I remember you—in your hospital gown—with your rounded belly, as you walked the halls.
You had coppery, curly hair and your husband looked tired.
I didn't want to look at you, as we both laboured in the full maternity ward. I let my husband stay in that strange 'common room' where the drone of the television made a comforting white noise over the staccato static of our grief and shock. I went and lay in my bed, waiting for the contractions to start.
I think I forgot about you for awhile, as you walked the halls and I stayed in my room...with the door shut, planets and stars seemingly orbiting the small womb that held my dead baby.
But we met again, you pale and surprised, me screaming and crying for help when my baby came sooner than expected. With my husband gone, looking for the supper I had no appetite for, I found myself alone.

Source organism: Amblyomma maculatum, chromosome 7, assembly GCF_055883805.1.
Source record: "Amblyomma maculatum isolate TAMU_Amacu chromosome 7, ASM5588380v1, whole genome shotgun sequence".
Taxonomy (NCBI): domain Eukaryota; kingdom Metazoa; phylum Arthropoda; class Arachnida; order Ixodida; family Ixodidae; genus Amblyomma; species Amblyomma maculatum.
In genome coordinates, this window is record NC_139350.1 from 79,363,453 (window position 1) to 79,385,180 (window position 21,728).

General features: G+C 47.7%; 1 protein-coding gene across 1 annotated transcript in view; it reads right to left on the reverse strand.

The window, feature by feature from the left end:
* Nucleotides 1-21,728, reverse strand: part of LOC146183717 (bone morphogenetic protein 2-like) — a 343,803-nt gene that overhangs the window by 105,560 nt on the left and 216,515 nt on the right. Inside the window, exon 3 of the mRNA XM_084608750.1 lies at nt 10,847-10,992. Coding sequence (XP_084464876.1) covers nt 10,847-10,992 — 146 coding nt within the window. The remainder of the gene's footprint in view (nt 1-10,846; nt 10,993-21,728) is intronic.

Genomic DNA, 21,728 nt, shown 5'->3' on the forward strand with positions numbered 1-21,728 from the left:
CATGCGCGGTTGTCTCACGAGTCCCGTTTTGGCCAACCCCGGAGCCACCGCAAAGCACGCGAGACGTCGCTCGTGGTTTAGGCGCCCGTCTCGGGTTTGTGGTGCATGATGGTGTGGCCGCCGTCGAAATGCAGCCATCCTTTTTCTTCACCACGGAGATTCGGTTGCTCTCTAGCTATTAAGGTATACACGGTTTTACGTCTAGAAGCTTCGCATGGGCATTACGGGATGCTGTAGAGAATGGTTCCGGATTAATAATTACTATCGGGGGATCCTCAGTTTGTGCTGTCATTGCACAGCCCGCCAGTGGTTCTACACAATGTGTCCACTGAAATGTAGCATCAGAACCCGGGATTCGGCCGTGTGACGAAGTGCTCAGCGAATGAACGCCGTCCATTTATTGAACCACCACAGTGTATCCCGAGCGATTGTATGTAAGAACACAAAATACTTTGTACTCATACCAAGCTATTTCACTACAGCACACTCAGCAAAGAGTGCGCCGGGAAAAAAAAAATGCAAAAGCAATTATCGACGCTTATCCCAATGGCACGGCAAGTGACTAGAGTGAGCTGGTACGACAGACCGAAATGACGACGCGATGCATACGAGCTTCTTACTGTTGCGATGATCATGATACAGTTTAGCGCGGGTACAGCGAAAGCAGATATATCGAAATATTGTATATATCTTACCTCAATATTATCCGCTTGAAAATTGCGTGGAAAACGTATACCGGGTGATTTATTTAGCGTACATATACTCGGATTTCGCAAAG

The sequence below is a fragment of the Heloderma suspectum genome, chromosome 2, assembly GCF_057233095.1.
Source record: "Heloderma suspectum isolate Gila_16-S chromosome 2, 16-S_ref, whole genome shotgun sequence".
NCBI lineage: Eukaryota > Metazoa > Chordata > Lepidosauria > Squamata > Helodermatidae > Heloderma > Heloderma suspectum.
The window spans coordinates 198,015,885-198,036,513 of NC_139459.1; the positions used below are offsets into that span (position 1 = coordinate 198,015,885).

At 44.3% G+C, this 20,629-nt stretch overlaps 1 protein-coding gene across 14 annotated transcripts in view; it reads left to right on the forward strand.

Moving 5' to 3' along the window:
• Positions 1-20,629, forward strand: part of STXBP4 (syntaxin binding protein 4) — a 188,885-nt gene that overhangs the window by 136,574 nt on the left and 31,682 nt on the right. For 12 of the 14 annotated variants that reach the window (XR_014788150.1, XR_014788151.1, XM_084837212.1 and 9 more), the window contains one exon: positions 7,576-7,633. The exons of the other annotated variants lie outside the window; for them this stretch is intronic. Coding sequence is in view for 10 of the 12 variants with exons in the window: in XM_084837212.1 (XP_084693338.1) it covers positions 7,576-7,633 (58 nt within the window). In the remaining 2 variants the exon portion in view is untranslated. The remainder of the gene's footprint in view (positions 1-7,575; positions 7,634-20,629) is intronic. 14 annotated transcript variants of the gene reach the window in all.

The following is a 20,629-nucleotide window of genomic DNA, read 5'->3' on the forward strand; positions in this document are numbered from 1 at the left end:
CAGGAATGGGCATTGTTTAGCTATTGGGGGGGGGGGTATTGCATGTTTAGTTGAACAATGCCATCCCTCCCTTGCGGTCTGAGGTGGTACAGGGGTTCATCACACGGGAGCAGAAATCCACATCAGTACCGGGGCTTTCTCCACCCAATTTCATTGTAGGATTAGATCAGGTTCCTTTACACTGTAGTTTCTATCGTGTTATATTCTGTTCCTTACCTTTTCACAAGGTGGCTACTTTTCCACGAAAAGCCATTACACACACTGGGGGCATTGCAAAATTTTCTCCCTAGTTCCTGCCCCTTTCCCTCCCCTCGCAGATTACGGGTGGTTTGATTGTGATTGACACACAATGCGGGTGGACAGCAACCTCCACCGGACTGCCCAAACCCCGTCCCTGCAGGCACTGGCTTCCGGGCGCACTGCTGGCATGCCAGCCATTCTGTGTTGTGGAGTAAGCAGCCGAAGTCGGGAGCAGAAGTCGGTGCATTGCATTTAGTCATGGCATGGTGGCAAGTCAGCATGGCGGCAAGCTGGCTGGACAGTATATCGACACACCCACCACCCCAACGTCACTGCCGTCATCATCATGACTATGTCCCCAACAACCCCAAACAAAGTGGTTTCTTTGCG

You ran and got help even as your own labour continued...
And at the time, I thought only of myself, in my selfish grief, as I stared at that tiny lifeless form lying between my legs. But that moment—where our eyes locked and I saw your sympathy wash over my wild grief—became tattooed forever in the tomb that held my soul, and I have never forgotten you.
Last night I thought of you, of your baby. How long after my tiny son’s birth, did your own body bring forth a tender wailing child?
I don't even know if you had a son or a daughter on that chilly September afternoon in 1997. Maybe by now, your beautiful coppery hair has a few greys. Your son or daughter just celebrated their 13th birthday.
I wonder if you remember me, and my tiny son, from that maternity ward all those years ago...and maybe when you tuck in your lanky teenager...
you feel gratitude,
like a gentle,